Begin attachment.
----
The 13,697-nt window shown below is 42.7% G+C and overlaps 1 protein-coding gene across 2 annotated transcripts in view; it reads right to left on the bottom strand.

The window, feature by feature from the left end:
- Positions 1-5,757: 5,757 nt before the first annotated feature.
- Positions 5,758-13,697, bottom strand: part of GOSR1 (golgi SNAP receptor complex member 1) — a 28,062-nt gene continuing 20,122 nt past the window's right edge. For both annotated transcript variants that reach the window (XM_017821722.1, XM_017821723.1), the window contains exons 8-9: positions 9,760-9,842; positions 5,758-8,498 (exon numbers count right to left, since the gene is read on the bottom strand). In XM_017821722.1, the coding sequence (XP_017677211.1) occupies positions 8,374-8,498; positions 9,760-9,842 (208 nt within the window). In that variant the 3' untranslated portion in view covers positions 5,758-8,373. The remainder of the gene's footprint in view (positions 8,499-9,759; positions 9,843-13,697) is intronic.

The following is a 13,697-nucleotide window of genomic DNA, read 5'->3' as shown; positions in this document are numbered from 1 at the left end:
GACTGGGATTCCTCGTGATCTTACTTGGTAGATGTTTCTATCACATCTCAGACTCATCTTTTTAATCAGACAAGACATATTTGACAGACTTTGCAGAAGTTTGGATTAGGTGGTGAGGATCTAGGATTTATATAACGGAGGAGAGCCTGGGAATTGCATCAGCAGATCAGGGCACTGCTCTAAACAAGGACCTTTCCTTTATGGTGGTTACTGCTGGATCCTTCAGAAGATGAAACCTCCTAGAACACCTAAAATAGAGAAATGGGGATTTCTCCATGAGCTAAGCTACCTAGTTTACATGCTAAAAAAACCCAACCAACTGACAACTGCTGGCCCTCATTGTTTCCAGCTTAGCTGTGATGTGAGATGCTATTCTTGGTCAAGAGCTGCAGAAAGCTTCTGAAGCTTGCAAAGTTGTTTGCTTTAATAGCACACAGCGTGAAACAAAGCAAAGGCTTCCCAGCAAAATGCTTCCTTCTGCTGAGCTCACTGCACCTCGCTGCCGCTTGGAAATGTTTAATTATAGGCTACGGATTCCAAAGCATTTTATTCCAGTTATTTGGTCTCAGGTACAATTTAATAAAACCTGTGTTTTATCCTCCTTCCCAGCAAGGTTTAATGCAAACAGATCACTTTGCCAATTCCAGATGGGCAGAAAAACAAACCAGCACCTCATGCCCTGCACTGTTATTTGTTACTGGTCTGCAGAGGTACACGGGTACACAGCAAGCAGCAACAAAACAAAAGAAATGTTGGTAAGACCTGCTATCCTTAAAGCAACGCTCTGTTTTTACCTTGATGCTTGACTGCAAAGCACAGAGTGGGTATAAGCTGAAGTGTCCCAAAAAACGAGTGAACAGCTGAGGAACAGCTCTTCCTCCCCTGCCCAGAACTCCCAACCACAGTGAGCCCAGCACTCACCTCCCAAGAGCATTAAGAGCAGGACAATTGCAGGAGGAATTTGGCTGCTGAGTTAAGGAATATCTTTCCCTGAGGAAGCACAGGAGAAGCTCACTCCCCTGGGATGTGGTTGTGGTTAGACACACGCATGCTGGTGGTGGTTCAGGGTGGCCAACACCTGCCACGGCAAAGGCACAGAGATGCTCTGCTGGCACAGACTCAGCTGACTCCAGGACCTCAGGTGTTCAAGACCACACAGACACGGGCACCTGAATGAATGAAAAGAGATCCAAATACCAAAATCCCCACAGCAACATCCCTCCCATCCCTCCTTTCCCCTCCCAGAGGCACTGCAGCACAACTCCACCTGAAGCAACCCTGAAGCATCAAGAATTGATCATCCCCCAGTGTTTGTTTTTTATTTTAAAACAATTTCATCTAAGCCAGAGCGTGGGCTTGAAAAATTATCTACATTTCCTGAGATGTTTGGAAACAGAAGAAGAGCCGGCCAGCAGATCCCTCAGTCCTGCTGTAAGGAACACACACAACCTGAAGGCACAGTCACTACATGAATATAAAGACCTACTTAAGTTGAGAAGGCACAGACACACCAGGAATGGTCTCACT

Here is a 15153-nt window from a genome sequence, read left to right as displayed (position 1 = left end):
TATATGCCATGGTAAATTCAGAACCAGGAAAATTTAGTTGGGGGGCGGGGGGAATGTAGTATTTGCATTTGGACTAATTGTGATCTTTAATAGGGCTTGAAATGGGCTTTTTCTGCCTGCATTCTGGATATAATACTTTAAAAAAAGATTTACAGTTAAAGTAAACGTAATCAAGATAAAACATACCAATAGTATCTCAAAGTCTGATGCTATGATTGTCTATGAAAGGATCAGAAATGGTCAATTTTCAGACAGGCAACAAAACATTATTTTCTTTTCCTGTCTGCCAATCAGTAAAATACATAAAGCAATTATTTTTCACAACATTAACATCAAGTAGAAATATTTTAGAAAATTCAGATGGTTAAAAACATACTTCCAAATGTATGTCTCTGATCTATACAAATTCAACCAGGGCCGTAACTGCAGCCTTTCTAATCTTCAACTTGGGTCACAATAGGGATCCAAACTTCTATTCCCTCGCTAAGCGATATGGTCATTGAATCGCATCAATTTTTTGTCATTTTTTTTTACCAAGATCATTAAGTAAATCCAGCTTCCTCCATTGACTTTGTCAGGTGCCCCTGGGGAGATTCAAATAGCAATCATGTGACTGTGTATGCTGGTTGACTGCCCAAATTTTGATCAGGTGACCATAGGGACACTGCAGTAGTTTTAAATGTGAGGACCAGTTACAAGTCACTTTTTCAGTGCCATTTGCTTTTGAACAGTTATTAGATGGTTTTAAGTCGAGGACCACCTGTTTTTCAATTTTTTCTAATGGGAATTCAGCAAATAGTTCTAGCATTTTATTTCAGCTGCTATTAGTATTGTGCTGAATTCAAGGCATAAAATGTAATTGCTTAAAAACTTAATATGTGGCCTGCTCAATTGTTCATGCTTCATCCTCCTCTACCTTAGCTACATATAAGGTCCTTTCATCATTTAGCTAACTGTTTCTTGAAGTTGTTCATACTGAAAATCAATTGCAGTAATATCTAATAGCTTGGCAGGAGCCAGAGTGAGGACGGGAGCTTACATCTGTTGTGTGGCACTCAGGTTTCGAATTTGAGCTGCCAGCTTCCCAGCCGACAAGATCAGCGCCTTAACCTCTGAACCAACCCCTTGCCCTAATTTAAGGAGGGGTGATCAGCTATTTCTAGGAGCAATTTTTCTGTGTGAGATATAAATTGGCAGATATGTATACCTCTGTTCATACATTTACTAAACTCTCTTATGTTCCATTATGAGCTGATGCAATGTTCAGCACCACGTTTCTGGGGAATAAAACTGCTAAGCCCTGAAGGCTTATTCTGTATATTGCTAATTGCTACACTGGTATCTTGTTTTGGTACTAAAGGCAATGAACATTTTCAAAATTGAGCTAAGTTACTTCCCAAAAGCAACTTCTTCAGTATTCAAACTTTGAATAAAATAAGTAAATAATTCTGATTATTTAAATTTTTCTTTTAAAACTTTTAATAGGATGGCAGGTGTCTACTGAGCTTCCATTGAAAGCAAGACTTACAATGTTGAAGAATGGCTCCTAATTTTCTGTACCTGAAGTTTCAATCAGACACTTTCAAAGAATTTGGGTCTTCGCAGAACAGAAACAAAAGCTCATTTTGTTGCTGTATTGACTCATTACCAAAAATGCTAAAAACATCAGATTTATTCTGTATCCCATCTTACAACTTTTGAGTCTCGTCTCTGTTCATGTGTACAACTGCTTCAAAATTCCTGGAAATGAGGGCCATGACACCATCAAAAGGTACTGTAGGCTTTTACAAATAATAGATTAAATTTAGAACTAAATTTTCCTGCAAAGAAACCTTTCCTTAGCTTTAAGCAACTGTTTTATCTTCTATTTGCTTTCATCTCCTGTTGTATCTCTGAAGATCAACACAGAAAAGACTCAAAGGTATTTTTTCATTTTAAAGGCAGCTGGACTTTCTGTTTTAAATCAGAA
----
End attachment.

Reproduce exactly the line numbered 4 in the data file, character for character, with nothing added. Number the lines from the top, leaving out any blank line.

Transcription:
- Positions 5,758-13,697, bottom strand: part of GOSR1 (golgi SNAP receptor complex member 1) — a 28,062-nt gene continuing 20,122 nt past the window's right edge. For both annotated transcript variants that reach the window (XM_017821722.1, XM_017821723.1), the window contains exons 8-9: positions 9,760-9,842; positions 5,758-8,498 (exon numbers count right to left, since the gene is read on the bottom strand). In XM_017821722.1, the coding sequence (XP_017677211.1) occupies positions 8,374-8,498; positions 9,760-9,842 (208 nt within the window). In that variant the 3' untranslated portion in view covers positions 5,758-8,373. The remainder of the gene's footprint in view (positions 8,499-9,759; positions 9,843-13,697) is intronic.